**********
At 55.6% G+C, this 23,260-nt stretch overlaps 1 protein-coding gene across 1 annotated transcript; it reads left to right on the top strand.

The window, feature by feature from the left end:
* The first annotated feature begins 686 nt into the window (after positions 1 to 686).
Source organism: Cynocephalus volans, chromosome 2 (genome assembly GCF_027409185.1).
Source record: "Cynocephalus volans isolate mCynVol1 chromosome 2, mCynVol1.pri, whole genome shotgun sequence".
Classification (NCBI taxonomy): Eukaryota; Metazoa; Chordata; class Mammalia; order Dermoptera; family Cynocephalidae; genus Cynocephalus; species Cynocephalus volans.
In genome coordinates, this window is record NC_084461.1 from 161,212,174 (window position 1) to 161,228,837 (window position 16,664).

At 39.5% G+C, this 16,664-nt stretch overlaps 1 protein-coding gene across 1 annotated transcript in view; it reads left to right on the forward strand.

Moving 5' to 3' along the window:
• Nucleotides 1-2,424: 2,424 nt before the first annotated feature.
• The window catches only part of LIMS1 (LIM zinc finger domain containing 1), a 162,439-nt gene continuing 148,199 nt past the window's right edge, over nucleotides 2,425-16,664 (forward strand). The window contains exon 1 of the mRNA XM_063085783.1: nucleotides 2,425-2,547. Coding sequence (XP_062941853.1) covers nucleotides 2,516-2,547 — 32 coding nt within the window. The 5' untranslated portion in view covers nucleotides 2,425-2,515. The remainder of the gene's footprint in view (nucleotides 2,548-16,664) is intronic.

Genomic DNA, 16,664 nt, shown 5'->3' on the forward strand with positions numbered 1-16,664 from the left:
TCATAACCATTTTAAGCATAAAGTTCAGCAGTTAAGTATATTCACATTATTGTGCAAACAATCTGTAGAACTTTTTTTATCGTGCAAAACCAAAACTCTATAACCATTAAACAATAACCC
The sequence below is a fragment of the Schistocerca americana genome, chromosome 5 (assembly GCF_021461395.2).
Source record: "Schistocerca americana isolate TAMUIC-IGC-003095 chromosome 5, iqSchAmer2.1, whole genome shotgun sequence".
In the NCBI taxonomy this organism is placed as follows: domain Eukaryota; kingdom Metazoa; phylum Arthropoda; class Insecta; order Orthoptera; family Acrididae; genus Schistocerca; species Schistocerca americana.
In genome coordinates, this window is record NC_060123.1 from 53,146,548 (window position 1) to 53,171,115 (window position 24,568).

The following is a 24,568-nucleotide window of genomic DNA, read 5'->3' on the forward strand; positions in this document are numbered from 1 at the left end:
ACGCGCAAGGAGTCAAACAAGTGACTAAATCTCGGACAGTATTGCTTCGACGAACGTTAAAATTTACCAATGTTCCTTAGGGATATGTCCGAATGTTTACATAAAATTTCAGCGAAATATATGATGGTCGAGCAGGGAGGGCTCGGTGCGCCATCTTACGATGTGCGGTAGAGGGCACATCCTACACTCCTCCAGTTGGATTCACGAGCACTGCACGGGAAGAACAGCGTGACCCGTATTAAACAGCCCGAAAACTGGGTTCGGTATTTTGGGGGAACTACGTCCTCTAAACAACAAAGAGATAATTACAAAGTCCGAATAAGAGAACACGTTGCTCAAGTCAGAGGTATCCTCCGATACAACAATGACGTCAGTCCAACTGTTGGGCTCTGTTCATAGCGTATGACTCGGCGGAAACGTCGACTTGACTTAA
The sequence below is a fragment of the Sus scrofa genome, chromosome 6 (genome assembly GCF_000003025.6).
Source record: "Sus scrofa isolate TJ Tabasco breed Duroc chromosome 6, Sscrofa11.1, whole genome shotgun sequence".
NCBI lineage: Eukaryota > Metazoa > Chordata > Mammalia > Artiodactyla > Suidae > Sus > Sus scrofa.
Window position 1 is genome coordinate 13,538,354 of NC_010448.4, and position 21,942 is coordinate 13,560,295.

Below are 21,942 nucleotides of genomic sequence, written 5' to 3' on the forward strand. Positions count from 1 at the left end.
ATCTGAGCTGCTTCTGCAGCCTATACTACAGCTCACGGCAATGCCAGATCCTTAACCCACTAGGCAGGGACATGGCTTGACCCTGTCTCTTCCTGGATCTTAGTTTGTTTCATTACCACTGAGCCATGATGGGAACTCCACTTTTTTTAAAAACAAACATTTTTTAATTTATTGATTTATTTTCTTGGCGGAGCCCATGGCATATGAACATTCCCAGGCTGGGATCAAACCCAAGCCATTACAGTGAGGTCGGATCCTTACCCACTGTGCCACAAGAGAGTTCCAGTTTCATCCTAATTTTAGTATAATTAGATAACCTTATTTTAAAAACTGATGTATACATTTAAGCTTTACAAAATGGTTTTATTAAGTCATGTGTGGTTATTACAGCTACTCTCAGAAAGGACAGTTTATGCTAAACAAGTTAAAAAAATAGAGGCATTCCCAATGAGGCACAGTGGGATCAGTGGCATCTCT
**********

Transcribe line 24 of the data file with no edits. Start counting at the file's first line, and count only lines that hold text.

Below are 21,942 nucleotides of genomic sequence, written 5' to 3' on the forward strand. Positions count from 1 at the left end.